Australian author Richard Flanagan says the Turnbull government wrote itself out of history when it rejected calls for an Indigenous voice to parliament.
5 Aug 2018 - 3:39 PM  UPDATED 5 Aug 2018 - 3:59 PM

Richard Flanagan warns Australia will be undone as a nation unless it re-imagines itself and makes peace with Aboriginal people.

He says that opportunity lies with the Uluru Statement from the Heart.

The signed declaration, which called primarily for a constitutionally-enshrined Indigenous voice to parliament, was the result of an unprecedented gathering of more than 250 First Nations groups at Uluru last year.

But the proposal of an Indigenous voice to parliament was rejected by Prime Minister Malcolm Turnbull.

Mr Flanagan accused the government of having ‘desiccated souls’ for not being able to acknowledge the concept of such a body.

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“The Uluru statement was a historic moment for our nation and, by refusing it, the Turnbull government chose to write itself out of history,” he said.  

“Of them, only shame will endure.”

Speaking at this year’s Garma Festival, in north-east Arnhem Land, Mr Flanagan told political leaders, bureaucrats, and corporate heavyweights that the nation will fail if cannot find a way of admitting its ‘extraordinary patrimony.’

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“If Australia chooses to remain cloistered in that ignorance at this time of dissolution, it is no less pregnant with catastrophe than anywhere else.”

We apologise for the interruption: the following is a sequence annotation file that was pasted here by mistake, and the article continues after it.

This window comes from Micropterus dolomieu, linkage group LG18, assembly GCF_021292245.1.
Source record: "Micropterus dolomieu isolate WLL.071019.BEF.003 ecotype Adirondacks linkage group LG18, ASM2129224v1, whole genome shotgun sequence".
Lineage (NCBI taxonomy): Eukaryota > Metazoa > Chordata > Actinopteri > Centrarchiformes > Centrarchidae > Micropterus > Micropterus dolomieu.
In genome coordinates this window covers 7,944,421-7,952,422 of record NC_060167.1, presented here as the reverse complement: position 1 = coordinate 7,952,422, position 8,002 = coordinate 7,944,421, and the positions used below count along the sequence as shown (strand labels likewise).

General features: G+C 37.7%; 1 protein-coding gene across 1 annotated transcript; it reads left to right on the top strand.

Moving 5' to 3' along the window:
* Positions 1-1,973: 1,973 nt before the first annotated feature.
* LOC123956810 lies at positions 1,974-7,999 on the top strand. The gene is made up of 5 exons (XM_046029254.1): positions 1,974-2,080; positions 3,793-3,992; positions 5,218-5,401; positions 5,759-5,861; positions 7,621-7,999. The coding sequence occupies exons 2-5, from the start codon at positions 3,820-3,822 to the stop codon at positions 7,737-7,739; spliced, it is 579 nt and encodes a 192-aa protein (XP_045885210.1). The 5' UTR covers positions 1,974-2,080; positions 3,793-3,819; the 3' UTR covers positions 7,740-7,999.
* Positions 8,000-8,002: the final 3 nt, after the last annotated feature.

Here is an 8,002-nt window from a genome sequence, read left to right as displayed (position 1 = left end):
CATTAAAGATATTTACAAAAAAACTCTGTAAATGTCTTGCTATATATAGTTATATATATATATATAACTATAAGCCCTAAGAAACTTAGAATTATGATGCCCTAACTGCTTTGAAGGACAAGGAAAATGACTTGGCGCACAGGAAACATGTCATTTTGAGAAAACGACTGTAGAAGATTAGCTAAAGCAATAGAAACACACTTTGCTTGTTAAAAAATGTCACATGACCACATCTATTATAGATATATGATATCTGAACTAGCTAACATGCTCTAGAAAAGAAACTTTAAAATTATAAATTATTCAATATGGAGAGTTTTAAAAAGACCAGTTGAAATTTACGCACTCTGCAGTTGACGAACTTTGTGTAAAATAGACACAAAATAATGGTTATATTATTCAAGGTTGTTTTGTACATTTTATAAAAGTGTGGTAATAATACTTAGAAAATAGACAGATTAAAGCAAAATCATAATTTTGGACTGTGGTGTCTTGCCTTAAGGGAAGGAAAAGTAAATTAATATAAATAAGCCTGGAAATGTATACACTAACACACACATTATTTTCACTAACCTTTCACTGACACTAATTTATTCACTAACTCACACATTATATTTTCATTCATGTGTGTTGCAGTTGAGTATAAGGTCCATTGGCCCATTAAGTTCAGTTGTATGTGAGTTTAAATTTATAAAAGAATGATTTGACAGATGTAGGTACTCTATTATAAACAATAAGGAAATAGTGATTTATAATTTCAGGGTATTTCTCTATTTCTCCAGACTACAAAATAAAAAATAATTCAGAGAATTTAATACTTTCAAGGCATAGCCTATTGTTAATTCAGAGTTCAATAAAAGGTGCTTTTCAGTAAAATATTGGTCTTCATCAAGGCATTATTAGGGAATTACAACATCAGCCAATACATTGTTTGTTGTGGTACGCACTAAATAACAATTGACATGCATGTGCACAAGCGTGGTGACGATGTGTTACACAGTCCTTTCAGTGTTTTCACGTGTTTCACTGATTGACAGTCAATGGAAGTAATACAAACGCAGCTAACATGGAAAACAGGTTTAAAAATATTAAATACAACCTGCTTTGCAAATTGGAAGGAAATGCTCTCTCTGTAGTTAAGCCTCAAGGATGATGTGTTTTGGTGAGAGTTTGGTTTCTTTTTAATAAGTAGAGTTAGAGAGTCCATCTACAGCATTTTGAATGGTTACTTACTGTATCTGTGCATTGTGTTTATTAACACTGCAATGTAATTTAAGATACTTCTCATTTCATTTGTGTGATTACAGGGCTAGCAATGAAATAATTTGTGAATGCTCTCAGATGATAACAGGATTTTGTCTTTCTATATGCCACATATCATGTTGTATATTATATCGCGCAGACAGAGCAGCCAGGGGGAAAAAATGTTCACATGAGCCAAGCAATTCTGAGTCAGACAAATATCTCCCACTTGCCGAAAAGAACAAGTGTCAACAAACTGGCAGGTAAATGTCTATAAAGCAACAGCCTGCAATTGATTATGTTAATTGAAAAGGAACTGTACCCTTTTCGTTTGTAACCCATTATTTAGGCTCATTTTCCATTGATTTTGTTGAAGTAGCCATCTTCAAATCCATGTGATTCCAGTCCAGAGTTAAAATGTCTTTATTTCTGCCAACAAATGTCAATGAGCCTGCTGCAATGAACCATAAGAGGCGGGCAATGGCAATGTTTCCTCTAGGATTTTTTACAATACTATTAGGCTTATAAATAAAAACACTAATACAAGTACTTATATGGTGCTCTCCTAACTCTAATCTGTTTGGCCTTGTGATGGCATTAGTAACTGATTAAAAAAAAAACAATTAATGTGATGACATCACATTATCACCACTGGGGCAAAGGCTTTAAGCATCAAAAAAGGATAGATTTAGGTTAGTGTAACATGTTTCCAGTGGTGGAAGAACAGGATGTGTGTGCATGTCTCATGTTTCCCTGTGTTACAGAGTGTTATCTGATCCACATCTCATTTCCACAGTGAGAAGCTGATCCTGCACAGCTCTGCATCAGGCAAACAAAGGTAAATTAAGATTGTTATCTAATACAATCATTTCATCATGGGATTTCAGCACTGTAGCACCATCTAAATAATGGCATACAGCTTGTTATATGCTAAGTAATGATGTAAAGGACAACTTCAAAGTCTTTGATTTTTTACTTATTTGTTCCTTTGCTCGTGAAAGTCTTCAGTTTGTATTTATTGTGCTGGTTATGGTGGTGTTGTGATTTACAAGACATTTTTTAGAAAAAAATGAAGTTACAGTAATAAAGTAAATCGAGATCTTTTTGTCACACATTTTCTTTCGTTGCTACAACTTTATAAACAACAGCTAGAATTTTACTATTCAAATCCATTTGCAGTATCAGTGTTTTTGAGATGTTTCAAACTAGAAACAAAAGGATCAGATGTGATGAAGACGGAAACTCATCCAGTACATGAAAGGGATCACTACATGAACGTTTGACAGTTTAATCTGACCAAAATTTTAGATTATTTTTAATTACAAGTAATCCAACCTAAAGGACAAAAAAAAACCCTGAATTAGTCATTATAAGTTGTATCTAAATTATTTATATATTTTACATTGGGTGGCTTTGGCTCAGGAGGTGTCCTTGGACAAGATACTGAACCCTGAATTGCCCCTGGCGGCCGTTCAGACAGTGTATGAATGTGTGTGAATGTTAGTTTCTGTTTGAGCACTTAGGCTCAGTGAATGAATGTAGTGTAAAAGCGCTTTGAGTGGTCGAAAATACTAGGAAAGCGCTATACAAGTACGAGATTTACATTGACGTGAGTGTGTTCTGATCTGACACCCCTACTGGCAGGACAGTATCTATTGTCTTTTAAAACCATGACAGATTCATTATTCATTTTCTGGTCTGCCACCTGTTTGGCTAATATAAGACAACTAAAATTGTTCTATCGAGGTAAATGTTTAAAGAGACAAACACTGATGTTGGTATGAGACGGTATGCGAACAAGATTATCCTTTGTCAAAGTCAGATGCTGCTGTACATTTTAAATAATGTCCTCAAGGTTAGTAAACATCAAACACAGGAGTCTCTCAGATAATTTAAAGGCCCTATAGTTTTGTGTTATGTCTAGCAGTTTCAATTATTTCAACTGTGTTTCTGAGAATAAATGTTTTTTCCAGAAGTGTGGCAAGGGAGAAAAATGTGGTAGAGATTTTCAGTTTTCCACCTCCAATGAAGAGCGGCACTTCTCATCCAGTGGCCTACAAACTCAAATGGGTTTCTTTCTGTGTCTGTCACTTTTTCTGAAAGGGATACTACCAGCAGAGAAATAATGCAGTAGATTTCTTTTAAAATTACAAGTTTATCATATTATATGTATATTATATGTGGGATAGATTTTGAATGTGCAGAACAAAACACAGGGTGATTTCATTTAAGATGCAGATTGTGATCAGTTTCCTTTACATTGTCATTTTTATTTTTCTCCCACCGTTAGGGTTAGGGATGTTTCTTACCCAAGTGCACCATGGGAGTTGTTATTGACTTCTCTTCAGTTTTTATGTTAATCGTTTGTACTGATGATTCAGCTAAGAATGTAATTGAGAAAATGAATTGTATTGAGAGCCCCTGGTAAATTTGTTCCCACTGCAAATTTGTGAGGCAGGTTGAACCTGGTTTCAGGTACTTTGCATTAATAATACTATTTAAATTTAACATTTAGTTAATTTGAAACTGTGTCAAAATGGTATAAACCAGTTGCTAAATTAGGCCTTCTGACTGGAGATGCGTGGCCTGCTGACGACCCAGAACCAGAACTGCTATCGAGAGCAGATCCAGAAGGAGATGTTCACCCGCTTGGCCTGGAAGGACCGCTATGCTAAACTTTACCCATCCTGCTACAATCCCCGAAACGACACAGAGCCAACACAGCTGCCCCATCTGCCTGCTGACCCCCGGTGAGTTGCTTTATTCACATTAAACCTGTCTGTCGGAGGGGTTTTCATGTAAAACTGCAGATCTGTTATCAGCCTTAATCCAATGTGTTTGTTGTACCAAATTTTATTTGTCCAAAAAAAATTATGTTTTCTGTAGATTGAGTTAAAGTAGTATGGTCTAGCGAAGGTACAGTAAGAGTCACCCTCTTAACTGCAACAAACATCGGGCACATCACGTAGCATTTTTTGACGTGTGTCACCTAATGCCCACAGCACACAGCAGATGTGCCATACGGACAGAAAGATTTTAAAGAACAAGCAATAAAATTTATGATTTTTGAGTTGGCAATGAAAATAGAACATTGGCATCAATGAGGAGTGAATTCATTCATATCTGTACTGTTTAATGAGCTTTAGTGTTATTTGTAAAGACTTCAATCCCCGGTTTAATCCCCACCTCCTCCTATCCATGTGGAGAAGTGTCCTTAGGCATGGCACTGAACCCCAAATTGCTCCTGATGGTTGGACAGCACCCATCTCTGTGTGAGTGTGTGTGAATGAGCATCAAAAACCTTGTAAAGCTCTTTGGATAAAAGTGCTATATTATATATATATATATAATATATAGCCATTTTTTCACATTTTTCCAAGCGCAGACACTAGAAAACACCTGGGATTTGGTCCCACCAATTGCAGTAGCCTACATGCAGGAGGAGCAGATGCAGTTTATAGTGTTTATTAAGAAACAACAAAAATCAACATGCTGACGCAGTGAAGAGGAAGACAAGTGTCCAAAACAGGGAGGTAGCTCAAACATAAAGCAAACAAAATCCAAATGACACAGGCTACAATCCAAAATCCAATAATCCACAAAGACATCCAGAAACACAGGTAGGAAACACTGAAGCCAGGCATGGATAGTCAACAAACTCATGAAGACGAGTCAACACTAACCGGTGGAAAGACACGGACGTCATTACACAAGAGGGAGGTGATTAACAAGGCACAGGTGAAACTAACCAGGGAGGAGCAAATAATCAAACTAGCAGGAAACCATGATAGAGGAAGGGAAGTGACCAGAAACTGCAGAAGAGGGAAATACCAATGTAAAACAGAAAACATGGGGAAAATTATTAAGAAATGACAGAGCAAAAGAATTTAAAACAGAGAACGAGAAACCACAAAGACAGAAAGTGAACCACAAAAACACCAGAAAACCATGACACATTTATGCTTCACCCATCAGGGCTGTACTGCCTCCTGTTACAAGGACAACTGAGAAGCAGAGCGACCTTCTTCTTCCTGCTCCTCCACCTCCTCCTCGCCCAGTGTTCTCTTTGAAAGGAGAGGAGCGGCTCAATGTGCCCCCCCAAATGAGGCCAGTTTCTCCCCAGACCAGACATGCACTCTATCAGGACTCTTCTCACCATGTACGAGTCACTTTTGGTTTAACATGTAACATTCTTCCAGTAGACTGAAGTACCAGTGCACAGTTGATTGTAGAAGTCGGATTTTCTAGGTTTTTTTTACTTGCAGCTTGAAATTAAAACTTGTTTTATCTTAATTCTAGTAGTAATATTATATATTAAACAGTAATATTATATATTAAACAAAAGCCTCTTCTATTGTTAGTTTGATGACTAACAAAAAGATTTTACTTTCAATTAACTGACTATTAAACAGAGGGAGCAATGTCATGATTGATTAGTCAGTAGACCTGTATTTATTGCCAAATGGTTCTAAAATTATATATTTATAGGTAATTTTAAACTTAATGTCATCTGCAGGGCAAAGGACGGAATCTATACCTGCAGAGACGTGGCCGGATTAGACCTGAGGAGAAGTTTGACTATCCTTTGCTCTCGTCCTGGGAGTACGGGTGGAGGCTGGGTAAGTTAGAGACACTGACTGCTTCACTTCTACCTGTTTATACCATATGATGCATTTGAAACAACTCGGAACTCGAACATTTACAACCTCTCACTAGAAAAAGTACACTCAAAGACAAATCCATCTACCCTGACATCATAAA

Mr Flanagan said if the country can "learn and understand some of these things we can also appreciate the second story".

“That is a different story of the past, a story of glory. It is the 60,000-year story that manifests itself here at Garma.”

Last year, Mr Turnbull formally rejected the Referendum Council’s recommendation of an Indigenous voice to parliament saying it 'lacked detail' and that it would effectively be a 'third chamber of parliament'. 

But supporters rejected those claims.

Subsequently, a sweeping set of new proposals were offered up by group, Uphold and Recognise, a collective of legal specialists and Indigenous leaders backed by corporate and institutional organisations.

The group believe they've provided the detail the government was looking for. Their proposal is just one of many being considered by a new Joint Select Parliamentary Committee on constitutional reform. 

It's recently released interim report found broad support for an Indigenous voice to parliament. The committee's final report report is due in November.

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Richard Flanagan believes the government ‘washed it hands’ too quickly of the Uluru statement, saying it "publicly humiliated a generation of great black leaders".

“All that the government has achieved in so doing is to lay a fertile ground for proponents of extremism and violence to preach to the next generation of black leaders who will rightly think Australian democracy is a sham that excludes them,” he said.

He says Australia will only make itself stronger if it says yes to the Uluru Statement from the Heart, and will only grow richer if its people know its own truth.

“Most Australians would be horrified to learn the full extent of the massacres, of the fireside killings, of the wars of extermination, of the rapes, of the destruction and desecration of sacred sites, of the children taken, of the countless lives allowed to continue life without living,” he said.  

Mr Flanagan believes owning up to this "story of shame" will bring freedom.

“It must be told, and it must be learnt, because freedom exists in the space of memory, and only by walking back into the shadows is it possible for us all to finally be free.”

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